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so that is not where we are obviously that was the right decision. >> have you talked with former candidates to find out maybe some advice on what you can expect and look forward to? >> most of the people to run in the past, i've known in my prior lives. so i've had that relationship going back. but i did talk to m lloyd benson and al gore and michael dukakis and, in fact, i talked to gary hart and he and i served together. and we were recently close but not, you know, very close. he called me back, and my secretary said, gary hart is on the line. i was rupping o inrunning out t speech. i went back to the phone, i said, hi, gary, we both started laughing. the laughter rolled and rolled. not a word having been spoken between us. almost like a new brotherhood now that you've been invited to.
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and after this rather ruckus laughter that had no basis to it, i said to him, why are we laughing? he said, it's life. so it's -- it's a unique yfqjt&% experience that others have been through and this is my turn. >> what do you think you'll be facing the next few months? >> for me it's really a campaign of a message. so i have to -- i mean, i'm a candidate in the usual kind of the message has to get out there. so much emphasis on getting opinion leaders in the united states, whether they're academics, political activists, opinion, those people who read the ideas, to have a sense of that, the sense of a direction, so in essence it's a campaign of people who believe not only in you, which is how we used to run campaigns, but not only you but the ideas that you represent so there's a momentum beyond any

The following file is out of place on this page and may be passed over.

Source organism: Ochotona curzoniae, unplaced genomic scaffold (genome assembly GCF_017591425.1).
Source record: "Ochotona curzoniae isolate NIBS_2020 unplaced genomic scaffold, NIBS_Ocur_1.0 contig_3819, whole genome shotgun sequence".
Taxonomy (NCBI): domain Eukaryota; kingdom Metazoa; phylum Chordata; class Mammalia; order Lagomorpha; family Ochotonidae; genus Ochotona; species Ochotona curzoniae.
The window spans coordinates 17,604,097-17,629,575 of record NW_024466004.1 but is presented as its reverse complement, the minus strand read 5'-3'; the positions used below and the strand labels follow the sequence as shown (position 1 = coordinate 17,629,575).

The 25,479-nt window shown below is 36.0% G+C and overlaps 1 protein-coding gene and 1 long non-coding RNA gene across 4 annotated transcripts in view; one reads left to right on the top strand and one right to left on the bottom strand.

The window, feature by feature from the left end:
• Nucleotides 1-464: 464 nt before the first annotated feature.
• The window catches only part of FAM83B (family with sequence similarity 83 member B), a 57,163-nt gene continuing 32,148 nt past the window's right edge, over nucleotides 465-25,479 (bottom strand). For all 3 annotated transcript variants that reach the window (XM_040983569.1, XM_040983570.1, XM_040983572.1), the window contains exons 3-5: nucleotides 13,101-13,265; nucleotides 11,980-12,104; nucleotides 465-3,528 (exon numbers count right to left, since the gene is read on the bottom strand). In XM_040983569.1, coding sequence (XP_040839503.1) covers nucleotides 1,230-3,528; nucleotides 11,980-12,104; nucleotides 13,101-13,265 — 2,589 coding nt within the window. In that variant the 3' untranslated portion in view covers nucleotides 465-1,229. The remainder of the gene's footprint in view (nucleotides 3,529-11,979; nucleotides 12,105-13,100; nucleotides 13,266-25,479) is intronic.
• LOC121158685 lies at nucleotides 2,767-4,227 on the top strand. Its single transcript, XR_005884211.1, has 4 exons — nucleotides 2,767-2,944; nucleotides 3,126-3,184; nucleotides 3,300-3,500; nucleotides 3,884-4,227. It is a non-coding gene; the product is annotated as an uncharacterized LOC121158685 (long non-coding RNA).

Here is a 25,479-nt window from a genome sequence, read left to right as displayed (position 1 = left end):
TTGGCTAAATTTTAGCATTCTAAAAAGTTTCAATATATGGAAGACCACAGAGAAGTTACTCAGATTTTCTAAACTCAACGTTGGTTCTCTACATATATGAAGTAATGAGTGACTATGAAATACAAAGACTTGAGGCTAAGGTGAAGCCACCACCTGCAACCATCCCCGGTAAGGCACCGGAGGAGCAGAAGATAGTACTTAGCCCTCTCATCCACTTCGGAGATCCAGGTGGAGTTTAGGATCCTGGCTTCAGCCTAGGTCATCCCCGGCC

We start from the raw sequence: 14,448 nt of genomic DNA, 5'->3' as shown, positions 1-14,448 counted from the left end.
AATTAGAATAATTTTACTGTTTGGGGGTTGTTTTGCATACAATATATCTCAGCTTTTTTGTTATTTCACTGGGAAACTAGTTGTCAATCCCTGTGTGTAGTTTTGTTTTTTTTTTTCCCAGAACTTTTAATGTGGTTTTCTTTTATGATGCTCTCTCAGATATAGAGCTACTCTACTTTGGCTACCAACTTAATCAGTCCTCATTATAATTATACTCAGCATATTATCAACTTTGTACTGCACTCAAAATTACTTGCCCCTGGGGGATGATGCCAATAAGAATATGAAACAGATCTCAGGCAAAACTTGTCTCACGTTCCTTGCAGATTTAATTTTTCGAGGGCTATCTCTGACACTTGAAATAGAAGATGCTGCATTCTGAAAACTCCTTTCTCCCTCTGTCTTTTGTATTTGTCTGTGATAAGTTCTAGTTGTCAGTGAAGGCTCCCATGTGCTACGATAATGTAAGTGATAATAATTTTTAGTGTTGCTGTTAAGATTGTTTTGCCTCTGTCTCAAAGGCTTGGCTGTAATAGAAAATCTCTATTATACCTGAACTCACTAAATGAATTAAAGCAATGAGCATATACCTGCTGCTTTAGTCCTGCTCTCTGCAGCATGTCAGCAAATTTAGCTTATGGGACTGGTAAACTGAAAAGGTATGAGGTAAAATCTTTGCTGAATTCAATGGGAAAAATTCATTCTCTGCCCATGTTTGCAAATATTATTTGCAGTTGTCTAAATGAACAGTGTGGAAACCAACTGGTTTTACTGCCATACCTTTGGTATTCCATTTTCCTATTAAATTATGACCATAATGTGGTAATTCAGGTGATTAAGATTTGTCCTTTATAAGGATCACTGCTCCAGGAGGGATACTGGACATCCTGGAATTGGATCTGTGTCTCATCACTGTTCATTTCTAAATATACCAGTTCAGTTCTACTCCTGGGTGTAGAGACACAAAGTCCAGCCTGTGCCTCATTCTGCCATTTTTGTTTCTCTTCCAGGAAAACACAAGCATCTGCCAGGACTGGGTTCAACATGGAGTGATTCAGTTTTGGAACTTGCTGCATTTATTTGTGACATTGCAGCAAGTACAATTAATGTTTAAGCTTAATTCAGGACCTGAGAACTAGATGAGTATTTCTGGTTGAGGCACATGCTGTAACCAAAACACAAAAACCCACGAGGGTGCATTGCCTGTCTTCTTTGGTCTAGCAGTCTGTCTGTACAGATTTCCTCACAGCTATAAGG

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one person the the country has a sense, yes, we're in trouble and this is where we have to go. so it's a different kind of campaign than the usual retail handshake i'm a good guy love me approach. it's an attempt to say, this is what i think the problems are, this is where i think we ought to go, decide whether you want to go there with me. so i never ran a campaign like that before. it's usually one-on-one kind of justing and macho combat. this has different dimension to it. >> have you been on the road already. what do you think about at the end of the day when you're sitting in the hotel room maybe right before getting ready to go to bed in iowa or other states? unlike other candidates i'm not going to run this campaign as an absentee father or husband. it's been something like almost eight weeks now, been away from my family three days.
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either brought people with me or my family or i've been here. so i'm not going to be a seven days a week hotels, that kind of absence. what i think about is i miss obviously my family and it bothers me, but we all believe in this. but i'm not going to be -- i didn't cease being a father and decided to run. and i would hope that people would respect that. >> what effected growing up in this parts of massachusetts have in paul tsongas, how did it shape who you are? >> growing up here and i grew up here not in surroundings like this but in old mill city that was dying and you work and you work and you work and we all did. you didn't get anything. i mean, i'm not saying i had an unhappy childhood, but when you have a sense of economic decline, it is all consuming. i remember when i left high
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school i said to myself, i'm never coming back. i want to go someplace that's on the ascending. and was away for ten years and came back to go into politics. there's no way when you live through a year recession like we're going through now, but year after year after year after year it does something to your psyche. not only people like me but anybody in that situation. and it's like people go through the depression. you never forget it. it's really a defining moment to use a bush expression in terms of who you are and where you come from. this idea of economic decline, et cetera, is not a piece of paper given to me by staffers. i lived through it. i know what it's about. i don't believe the american people are prepared for a reduced standard of living. i think the political consequences of that in terms of a demagogue coming along is very serious. and you have the administration judge who will never admit there's a problem because he's